A Wonderful World by Nazelah Jamison. Nazelah is a wonderful poet from the Bay Area, and she and I met at multiple Individual World Poetry Slams and National Poetry Slams back when I was representing Spokane. It’s her first composition and song performances, and she shared it on her Facebook page. Watch Jamison’s performance.
Okanogan Dog Songs, Vol. 2 by Leif Mulch. Leif is my neighbor in Spokane, though he grew up in New York City and moved to Seattle before landing here. He’s fascinating, intelligent, eclectic, and thoughtful—as he is in his music. All of his albums are available on Bandcamp.
Director, WSU School of Music and Choral Activities
Mass in C major op. 86 by Ludwig van Beethoven, performed by the Monteverdi Choir and Orchestre Révolutionnaire et Romantique, conducted by John Eliot Gardiner. I have always found the music of Beethoven complex, beautiful, and nourishing. His Mass in C allows me to enjoy his symphonic writing while bathing in the dramatic performances of the choir and soloists with a historic text. This piece satisfies my choir itch when choirs are not able to meet in person. For those of you who read music, and would like to follow along with the recording, you can find the free public domain score online (PDF).
October Road by James Taylor (Columbia Records, 2002). James Taylor’s music is timeless, but this album is perfect for fall. His voice is both powerful and effortless, and he draws upon each with ease when needed. I highly recommend the song September Grass.
Best of Rajaton by Rajaton (Plastinka, 2009). I first heard this Finnish acapella ensemble when I was presenting at the same conference at which they were performing. This is the best of what the U.S. thinks of as a cappella music with a flavor of Finland. Very refreshing. Their sonic treatment of text is crafted so well that people can understand the meaning even though they might not speak the language. I highly recommend Butterfly, Fernando (Abba cover), and Dobbins Flower Vale.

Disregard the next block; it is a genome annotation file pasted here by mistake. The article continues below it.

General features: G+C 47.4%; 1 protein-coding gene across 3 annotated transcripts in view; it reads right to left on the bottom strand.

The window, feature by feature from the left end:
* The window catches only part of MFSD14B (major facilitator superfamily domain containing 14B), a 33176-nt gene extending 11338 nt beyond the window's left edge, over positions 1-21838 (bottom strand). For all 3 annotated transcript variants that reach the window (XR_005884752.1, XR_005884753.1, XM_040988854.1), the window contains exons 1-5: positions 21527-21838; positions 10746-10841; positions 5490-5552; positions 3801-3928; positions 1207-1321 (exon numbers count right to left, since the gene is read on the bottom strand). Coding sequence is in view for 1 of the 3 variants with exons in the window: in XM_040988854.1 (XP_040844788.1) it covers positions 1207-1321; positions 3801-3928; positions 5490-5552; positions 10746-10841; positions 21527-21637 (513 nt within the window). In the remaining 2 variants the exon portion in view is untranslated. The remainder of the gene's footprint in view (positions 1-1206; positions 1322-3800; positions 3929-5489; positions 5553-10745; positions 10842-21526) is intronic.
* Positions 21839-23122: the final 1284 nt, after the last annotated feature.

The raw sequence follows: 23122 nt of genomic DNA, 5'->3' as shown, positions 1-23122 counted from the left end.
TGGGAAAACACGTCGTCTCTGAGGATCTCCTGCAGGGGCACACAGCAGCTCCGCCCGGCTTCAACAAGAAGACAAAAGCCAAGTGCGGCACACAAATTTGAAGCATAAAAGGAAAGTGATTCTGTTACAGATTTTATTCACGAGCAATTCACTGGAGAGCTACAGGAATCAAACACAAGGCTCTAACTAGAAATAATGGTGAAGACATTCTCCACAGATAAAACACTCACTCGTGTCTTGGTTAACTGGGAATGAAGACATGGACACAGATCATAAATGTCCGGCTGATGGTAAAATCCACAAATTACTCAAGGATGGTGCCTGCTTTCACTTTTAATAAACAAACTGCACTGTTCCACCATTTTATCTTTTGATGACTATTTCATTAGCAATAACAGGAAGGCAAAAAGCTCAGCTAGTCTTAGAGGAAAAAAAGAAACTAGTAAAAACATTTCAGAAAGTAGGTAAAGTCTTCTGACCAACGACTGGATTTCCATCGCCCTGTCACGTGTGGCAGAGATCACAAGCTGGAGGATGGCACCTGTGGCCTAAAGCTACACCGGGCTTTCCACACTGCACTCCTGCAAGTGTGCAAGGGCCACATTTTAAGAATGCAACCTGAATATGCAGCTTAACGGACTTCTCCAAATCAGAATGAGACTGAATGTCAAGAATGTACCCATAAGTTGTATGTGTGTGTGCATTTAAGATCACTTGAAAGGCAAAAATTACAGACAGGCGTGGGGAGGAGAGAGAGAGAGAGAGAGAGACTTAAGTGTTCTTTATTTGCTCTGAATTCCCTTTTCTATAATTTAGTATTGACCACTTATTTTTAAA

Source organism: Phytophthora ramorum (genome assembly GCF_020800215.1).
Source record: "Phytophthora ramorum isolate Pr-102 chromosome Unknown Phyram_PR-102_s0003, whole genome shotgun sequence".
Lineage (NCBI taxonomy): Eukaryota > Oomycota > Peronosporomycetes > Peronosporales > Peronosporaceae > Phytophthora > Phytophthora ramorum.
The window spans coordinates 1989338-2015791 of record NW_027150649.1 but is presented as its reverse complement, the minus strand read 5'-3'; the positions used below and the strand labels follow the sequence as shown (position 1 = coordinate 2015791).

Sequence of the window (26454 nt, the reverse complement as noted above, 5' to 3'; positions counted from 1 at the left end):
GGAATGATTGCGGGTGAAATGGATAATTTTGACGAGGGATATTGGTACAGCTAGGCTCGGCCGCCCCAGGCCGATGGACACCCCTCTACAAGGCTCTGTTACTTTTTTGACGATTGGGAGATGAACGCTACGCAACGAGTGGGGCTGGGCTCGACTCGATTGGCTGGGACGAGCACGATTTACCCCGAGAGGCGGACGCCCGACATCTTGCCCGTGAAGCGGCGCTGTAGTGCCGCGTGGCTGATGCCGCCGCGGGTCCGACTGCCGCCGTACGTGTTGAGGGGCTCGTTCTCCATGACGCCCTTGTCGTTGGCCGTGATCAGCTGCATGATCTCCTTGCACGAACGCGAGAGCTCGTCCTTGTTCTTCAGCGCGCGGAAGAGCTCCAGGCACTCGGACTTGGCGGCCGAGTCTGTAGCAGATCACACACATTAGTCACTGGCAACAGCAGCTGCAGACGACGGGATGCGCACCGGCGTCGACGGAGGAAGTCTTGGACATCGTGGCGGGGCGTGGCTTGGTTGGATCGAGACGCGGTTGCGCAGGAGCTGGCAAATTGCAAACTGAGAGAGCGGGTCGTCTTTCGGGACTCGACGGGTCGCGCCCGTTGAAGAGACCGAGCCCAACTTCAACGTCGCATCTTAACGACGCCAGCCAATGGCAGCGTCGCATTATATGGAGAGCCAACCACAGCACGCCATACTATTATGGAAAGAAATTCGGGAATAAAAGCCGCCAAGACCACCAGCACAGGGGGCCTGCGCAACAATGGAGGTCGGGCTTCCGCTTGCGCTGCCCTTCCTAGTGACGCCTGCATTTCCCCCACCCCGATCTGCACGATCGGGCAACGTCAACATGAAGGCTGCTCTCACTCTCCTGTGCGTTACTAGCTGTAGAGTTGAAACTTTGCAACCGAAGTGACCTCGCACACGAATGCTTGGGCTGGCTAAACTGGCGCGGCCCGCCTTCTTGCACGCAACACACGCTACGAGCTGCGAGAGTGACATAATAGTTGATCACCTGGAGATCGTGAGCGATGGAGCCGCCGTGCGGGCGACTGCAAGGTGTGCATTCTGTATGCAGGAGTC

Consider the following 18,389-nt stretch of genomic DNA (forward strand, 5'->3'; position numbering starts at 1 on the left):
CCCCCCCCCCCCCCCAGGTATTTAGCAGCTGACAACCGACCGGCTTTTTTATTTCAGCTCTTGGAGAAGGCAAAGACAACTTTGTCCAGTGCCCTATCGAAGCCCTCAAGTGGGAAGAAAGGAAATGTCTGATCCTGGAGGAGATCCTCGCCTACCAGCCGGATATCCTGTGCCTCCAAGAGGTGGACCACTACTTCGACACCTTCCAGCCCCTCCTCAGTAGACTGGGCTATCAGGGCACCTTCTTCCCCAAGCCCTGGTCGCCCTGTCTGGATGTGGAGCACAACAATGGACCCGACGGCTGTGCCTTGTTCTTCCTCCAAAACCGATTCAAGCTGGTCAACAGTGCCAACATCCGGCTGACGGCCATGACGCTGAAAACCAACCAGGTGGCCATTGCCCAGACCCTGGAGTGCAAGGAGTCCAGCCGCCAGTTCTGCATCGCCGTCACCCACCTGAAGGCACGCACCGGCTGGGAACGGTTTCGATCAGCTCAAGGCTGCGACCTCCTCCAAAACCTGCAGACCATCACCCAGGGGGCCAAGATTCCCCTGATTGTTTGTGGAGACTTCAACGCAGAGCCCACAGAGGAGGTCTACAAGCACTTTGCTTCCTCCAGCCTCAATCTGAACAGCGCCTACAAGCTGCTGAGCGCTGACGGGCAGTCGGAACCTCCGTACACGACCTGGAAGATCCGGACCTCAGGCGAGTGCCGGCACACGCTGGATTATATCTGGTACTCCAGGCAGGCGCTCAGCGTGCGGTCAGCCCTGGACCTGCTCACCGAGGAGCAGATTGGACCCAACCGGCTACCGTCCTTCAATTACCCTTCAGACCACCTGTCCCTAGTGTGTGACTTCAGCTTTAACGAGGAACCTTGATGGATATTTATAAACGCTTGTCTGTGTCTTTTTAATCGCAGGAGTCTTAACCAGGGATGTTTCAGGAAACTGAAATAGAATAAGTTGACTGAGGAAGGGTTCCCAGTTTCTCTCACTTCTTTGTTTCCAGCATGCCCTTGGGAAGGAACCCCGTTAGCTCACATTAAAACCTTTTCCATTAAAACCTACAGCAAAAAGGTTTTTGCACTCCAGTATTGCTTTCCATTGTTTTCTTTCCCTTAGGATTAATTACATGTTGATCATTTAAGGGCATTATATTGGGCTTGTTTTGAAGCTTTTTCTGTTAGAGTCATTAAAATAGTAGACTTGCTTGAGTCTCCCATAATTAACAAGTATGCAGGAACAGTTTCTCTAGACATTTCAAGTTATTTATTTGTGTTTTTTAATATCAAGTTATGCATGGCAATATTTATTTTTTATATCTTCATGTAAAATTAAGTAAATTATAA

WSU Faculty, Students, and Guests in Concert, various live-streamed performances. It is such a joy to hear the outstanding music presented by WSU School of Music faculty, students, and staff in my home. This brings me joy, makes me proud, and reminds me that I’m a part of a long legacy of something special here in Pullman. You can listen, too.
Regents Professor of Music and coordinator of Jazz Studies, WSU
Central Park North by Thad Jones/Mel Lewis Jazz Orchestra (Solid State, 1969). I have been listening to this record since high school, one of the greatest big bands of all time. Much of what I know about how to score music for big band comes from my study of Jones’ scores.
Chairman of the Board by Count Basie (Parlophone, 1959). Count Basie always puts me in a good mood, the hardest swinging band of all time. This collection includes some of the band’s greatest recordings, many composed by Frank Foster, Thad Jones and others.
Joe Henderson by Joe Henderson Big Band (Verve, 1997). Henderson is one of my favorite saxophonists. I actually took some lessons from him. His distinctive sound and thoroughly original approach separates him from all the rest. Here, his compositions are performed by an all-star big band, including pianist Chick Corea, with masterful arrangements by Slide Hampton, and Henderson himself.
Sugar by Stanley Turrentine (CTI Records, 1970). Stanley Turrentine had one of the greatest and most personal saxophone sounds in all of jazz. And, he was a master of the blues. This album is perhaps his best known, featuring the amazing Freddie Hubbard on trumpet.
No Need for Words by Sean Jones (Mack Avenue Music Group, 2011). Jones is, for me, the greatest living jazz trumpet player.
Radio Music Society by Esperanza Spalding (Heads Up International, 2012).
Songbook by Kenny Garrett (Warner Records, 1997).
Symphony No. 3 in F Major, Opus 90 by Johannes Brahms
Director of Athletic Bands, Associate Director of Bands, Associate Professor of Music, WSU
Hamilton: An American Musical by Lin-Manuel Miranda. (Atlantic Records, 2007). I can’t stop listening!
Recordings by WSU alumni and faculty
Giants in the Trees (Giants in the Trees, 2017) and Vol. 2 (Giants in the Trees, 2019). The self-titled album and its humbly named sophomore effort offer their own dynamic and interesting brand of rural Pacific Northwest rock—folksy, fun, funky, dreamy, danceable, rootsy, and all-around approachable. Jillian Raye’s haunting, ethereal, sultry, sometimes husky vocals are supported by a trio of seasoned musicians: Erik Friend on percussion, Ray Prestegard on guitar and harmonica, and Krist Novoselić (’16 Soc. Sci.) on bass and accordion.
Anything and everything by Nirvana, particularly Nevermind (DGC, 1991), In Utero (DGC, 1993), and MTV Unplugged in New York (DGC, 1994). Novoselić is a founding member of the iconic grunge band. Complete discography.
Butterfly Launches from Spar Pole by Novoselić, Robert Michael Pyle, and Ray Prestegard (Murky Slough Music: 2019). This acoustic folk offering celebrates the natural world with profound but approachable spoken-word verse inspired by the cycles of life and sciences of ecology and geology. Read “Consider the butterfly” from Summer 2020 about the collaboration.